The Amazing Spider-Man 1970s TV series review
|REVIEWS - TV|
The Other Amazing Spider, Man!
As (500) Days Of Summer (2009) director Marc Webb's The Amazing Spider-Man swings into cinemas, with The Social Network and Never Let Me Go wunderkind Andrew Garfield wearing the red and blue pyjamas and Zombieland actress Emma Stone bringing Peter Parker's girlfriend Gwen Stacy to life while Rhys Ifans goes all Jekyll and Hyde on them as Doctor Curt Connors and The Lizard, it already feels as though Sam Raimi and Tobey McGuire's well received trilogy of barely a decade ago is 'old' Spidey.
However, nearly thirty years before The Evil Dead auteur finally put a human (as opposed to animated) version of our favourite webhead on the big screen, Spidey had made his live action debut on the small screen in 1974 in a series of short skits on the popular children's show The Electric Company. Played by puppeteer Danny Seagren, these three minute sketches which spanned a three year period had absolutely nothing to do with Spidey's comic canon, and don't even really merit a mention but for the fact that a certain Morgan Freeman narrated five of the first season's offerings, something that in common with pretty much everybody else in the world the Oscar winning actor has probably forgotten himself.
What hasn't been forgotten, however, though Stan Lee has been very vocal over the years in his dislike of it, and probably wishes you would forget it (not that it stopped him from picking up a credit, and presumably a fee, as a script consultant for each episode), is the first serious attempt to create a credible Spider-Man television series. Appearing on the CBS network in 1977, The Amazing Spider-Man (pedants please note the capital M) ran for thirteen episodes until its cancellation in 1979 and featured The Sound Of Music's (1965) Friedrich von Trapp himself, actor Nicholas Hammond in the titular role, although while he got to do the talky scenes wearing the iconic costume the action sequences were performed by stuntman Freddy Waugh.
Back then it was actually a golden time for superheroes on television, with Marvel's The Incredible Hulk, featuring the late Bill Bixby and bodybuilder Lou Ferringo (who appears in cameo roles in The Incredible Hulk (2008) and 2010's Iron Man 2, sharing a brief screen moment with Stan Lee himself in the latter) in the roles of David (not Bruce) Banner and, well, the Hulk, and DC's Wonder Woman, featuring ex-Miss World Lynda Carter in the titular (the costume emphasising the first syllable of that word) role.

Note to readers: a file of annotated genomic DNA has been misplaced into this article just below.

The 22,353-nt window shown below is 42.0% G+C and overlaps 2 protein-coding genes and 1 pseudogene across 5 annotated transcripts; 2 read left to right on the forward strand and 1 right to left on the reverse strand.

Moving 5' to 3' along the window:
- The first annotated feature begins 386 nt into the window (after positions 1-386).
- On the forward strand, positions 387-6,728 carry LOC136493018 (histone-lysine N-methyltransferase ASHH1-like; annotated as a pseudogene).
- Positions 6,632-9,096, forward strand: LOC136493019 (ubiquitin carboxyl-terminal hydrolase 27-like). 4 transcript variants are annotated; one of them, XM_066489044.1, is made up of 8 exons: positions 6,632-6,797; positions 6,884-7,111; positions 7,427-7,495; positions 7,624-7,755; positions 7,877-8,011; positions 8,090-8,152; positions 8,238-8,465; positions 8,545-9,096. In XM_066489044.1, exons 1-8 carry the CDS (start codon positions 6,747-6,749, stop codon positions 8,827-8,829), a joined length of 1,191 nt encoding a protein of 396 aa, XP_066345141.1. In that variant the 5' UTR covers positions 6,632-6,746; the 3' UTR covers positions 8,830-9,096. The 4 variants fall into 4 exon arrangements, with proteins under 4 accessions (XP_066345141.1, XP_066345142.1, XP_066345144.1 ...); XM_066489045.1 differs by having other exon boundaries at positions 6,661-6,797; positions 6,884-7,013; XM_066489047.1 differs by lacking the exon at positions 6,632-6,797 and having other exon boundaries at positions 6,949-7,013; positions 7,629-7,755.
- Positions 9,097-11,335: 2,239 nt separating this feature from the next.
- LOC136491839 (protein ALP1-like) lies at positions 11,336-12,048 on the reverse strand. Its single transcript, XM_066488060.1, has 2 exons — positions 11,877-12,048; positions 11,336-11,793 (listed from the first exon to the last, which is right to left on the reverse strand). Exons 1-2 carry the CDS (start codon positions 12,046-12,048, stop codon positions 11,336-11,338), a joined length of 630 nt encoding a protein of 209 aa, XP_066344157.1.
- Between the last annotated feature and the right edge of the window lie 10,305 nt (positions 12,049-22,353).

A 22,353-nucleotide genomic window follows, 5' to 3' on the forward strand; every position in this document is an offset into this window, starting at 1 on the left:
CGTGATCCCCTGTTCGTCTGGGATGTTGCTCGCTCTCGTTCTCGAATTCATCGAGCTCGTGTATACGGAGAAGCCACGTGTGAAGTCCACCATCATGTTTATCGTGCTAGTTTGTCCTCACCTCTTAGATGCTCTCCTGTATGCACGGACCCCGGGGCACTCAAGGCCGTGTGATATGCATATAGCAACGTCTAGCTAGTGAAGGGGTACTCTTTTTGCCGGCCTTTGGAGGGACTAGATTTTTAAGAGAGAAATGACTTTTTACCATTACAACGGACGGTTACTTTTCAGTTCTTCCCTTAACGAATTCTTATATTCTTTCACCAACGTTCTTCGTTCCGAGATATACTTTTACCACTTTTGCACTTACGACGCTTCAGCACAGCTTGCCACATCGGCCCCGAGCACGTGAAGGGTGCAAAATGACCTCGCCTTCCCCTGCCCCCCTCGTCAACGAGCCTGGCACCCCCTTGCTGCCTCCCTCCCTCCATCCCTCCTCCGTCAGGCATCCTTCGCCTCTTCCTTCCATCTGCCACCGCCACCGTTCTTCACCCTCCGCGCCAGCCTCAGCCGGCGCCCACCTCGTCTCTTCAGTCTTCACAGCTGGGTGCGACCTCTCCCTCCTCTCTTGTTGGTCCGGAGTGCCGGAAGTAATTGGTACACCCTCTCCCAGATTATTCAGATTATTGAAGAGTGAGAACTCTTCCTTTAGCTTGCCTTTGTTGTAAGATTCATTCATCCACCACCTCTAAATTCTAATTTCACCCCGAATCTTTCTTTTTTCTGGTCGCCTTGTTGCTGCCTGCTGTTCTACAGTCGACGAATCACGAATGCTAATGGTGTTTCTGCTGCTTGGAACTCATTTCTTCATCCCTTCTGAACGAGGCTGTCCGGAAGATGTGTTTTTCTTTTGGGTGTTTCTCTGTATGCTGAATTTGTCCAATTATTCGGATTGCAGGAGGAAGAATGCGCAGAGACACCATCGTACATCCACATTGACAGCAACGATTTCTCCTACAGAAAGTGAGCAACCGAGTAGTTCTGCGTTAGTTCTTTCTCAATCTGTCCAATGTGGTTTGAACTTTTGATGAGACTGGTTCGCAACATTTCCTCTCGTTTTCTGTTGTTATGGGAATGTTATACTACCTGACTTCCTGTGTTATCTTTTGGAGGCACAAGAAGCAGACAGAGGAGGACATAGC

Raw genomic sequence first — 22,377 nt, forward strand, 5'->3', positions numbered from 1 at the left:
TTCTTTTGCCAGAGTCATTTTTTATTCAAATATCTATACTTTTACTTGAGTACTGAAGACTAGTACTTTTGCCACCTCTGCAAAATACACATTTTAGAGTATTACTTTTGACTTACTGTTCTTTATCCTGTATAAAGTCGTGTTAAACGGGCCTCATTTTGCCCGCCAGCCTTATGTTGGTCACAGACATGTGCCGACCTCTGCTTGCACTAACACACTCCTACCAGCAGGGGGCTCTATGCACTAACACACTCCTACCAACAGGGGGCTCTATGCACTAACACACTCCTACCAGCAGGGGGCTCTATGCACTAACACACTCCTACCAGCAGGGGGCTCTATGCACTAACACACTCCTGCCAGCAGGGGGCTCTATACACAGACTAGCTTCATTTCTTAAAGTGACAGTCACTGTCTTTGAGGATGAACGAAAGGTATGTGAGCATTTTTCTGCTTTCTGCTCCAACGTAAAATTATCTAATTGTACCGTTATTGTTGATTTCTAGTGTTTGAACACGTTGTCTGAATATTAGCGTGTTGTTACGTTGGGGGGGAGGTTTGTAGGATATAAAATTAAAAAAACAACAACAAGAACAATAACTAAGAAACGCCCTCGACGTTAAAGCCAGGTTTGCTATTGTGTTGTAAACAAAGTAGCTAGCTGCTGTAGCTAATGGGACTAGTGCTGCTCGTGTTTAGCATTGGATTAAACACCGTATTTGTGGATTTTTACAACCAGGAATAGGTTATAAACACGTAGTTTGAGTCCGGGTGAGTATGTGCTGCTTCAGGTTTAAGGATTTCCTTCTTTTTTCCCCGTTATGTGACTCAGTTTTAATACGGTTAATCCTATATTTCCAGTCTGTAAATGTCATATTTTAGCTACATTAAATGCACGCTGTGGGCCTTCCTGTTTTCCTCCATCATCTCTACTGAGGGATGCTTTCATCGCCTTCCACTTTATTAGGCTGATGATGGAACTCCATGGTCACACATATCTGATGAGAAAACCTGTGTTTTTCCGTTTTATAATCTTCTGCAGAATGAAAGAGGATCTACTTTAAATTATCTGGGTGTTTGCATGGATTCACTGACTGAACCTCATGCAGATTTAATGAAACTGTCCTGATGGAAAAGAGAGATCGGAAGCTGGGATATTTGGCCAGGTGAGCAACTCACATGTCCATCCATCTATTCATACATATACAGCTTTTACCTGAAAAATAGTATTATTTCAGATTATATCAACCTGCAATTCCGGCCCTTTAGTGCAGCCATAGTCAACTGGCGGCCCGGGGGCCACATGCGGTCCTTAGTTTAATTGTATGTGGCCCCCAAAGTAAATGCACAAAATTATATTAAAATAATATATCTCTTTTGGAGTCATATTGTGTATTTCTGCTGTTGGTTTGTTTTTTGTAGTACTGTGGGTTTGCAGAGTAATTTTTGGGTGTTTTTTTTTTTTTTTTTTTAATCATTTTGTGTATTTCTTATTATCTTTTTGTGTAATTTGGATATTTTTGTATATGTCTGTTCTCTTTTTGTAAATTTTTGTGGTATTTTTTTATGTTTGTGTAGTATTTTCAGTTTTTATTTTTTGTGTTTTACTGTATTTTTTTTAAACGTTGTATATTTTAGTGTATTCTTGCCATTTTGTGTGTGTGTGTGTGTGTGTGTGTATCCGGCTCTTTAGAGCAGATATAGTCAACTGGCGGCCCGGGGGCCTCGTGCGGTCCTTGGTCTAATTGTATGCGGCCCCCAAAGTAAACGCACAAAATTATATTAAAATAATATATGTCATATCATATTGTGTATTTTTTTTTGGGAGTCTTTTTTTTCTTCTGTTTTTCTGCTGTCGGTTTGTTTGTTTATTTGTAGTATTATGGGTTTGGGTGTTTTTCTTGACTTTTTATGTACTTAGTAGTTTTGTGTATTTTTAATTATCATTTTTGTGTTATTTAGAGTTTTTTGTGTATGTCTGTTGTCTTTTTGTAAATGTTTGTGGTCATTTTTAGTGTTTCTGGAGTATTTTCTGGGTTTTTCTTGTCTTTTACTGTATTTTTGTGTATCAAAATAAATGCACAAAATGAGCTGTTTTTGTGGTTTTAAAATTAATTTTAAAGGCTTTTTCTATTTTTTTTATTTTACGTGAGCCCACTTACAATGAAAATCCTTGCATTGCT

Hammond was picked for the debut live action appearance of Peter Parker after a CBS executive saw him performing in repertory at the Center Theatre in Los Angeles, and he gives credit to the late Christopher Reeve for his portrayal as Superman in Richard Donner's superb 1978 film adaptation in helping him make the decision to accept the role, telling the Washington Post in a recent interview that Reeve “somehow gave everyone else permission to go into that world and not feel like you were going to be doing something beneath you that would put you in cartoon-land.”
Drawn to Parker's vulnerability and the fact that “he has asthma, he lives with his Aunt May, and he’s the nerd of all nerds”, Hammond was a firm believer that the stories being told were not about Spidey, but rather about the moral and social dilemmas that Peter found himself in as he discovers that with great power comes, well, you know.
While this aspect of the character was very much in sync with what the diehard Spidey fans wanted Peter Parker to be like, Hammond's view on the villains that appeared in the series was at odds with the loyal fan base. Whereas in the comics Spidey faced foes as dastardly, dangerous and diverse as The Lizard, The Vulture, Doctor Octopus and his greatest nemesis, The Green Goblin, the gallery of televised terrors amounted to little more than gangsters, thieves and the occasional ninja, but Hammond believed that having the webslinger face off against human opponents “kept the series more rooted in a world that I could relate to.”